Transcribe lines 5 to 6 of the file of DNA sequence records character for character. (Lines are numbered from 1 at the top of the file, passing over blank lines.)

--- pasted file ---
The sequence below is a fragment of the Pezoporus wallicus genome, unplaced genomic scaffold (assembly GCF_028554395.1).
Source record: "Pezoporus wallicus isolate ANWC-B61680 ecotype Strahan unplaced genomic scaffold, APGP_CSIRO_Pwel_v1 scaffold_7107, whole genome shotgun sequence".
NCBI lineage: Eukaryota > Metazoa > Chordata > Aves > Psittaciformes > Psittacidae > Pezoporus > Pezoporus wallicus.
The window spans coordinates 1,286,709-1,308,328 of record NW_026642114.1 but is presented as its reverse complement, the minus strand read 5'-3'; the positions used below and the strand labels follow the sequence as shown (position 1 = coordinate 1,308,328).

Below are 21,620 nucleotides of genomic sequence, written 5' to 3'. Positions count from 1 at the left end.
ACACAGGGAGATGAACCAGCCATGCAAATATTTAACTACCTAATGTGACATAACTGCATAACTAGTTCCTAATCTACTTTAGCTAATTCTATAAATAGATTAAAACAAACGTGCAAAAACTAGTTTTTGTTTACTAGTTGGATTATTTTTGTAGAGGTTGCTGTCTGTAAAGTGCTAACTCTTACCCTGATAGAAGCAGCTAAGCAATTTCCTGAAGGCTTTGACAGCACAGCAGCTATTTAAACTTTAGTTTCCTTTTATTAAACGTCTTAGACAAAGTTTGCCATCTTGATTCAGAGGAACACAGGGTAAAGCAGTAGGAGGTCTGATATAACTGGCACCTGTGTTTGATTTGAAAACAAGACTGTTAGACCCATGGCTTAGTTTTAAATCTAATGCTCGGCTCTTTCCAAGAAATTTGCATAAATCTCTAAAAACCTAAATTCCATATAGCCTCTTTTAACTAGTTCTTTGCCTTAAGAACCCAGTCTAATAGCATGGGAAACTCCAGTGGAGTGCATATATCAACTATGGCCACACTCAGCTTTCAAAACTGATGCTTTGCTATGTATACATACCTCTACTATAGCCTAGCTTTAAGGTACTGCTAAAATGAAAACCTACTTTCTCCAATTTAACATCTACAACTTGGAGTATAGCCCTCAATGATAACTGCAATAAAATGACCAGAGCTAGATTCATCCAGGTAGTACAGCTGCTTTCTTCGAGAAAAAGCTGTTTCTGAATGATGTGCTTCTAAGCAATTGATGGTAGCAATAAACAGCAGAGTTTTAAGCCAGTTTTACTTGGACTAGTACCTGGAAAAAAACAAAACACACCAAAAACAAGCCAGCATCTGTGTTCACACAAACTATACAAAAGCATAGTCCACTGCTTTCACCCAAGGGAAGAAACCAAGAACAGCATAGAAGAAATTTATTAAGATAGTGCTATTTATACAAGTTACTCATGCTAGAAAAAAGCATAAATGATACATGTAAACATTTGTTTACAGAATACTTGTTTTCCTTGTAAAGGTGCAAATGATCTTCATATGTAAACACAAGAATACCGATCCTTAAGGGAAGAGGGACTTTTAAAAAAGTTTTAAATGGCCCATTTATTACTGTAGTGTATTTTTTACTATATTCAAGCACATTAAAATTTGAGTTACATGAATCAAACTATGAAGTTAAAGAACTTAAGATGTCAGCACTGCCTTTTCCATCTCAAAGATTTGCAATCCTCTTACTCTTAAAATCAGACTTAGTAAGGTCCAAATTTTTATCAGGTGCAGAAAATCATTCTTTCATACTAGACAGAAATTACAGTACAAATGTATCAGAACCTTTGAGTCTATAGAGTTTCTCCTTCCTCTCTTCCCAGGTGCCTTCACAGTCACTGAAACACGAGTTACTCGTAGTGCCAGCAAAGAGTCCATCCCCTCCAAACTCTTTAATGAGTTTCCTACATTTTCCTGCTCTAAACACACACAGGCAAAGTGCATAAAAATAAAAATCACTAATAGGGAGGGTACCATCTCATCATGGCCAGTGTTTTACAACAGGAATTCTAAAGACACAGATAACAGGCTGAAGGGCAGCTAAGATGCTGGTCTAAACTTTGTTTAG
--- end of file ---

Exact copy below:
Below are 21,620 nucleotides of genomic sequence, written 5' to 3'. Positions count from 1 at the left end.
ACACAGGGAGATGAACCAGCCATGCAAATATTTAACTACCTAATGTGACATAACTGCATAACTAGTTCCTAATCTACTTTAGCTAATTCTATAAATAGATTAAAACAAACGTGCAAAAACTAGTTTTTGTTTACTAGTTGGATTATTTTTGTAGAGGTTGCTGTCTGTAAAGTGCTAACTCTTACCCTGATAGAAGCAGCTAAGCAATTTCCTGAAGGCTTTGACAGCACAGCAGCTATTTAAACTTTAGTTTCCTTTTATTAAACGTCTTAGACAAAGTTTGCCATCTTGATTCAGAGGAACACAGGGTAAAGCAGTAGGAGGTCTGATATAACTGGCACCTGTGTTTGATTTGAAAACAAGACTGTTAGACCCATGGCTTAGTTTTAAATCTAATGCTCGGCTCTTTCCAAGAAATTTGCATAAATCTCTAAAAACCTAAATTCCATATAGCCTCTTTTAACTAGTTCTTTGCCTTAAGAACCCAGTCTAATAGCATGGGAAACTCCAGTGGAGTGCATATATCAACTATGGCCACACTCAGCTTTCAAAACTGATGCTTTGCTATGTATACATACCTCTACTATAGCCTAGCTTTAAGGTACTGCTAAAATGAAAACCTACTTTCTCCAATTTAACATCTACAACTTGGAGTATAGCCCTCAATGATAACTGCAATAAAATGACCAGAGCTAGATTCATCCAGGTAGTACAGCTGCTTTCTTCGAGAAAAAGCTGTTTCTGAATGATGTGCTTCTAAGCAATTGATGGTAGCAATAAACAGCAGAGTTTTAAGCCAGTTTTACTTGGACTAGTACCTGGAAAAAAACAAAACACACCAAAAACAAGCCAGCATCTGTGTTCACACAAACTATACAAAAGCATAGTCCACTGCTTTCACCCAAGGGAAGAAACCAAGAACAGCATAGAAGAAATTTATTAAGATAGTGCTATTTATACAAGTTACTCATGCTAGAAAAAAGCATAAATGATACATGTAAACATTTGTTTACAGAATACTTGTTTTCCTTGTAAAGGTGCAAATGATCTTCATATGTAAACACAAGAATACCGATCCTTAAGGGAAGAGGGACTTTTAAAAAAGTTTTAAATGGCCCATTTATTACTGTAGTGTATTTTTTACTATATTCAAGCACATTAAAATTTGAGTTACATGAATCAAACTATGAAGTTAAAGAACTTAAGATGTCAGCACTGCCTTTTCCATCTCAAAGATTTGCAATCCTCTTACTCTTAAAATCAGACTTAGTAAGGTCCAAATTTTTATCAGGTGCAGAAAATCATTCTTTCATACTAGACAGAAATTACAGTACAAATGTATCAGAACCTTTGAGTCTATAGAGTTTCTCCTTCCTCTCTTCCCAGGTGCCTTCACAGTCACTGAAACACGAGTTACTCGTAGTGCCAGCAAAGAGTCCATCCCCTCCAAACTCTTTAATGAGTTTCCTACATTTTCCTGCTCTAAACACACACAGGCAAAGTGCATAAAAATAAAAATCACTAATAGGGAGGGTACCATCTCATCATGGCCAGTGTTTTACAACAGGAATTCTAAAGACACAGATAACAGGCTGAAGGGCAGCTAAGATGCTGGTCTAAACTTTGTTTAG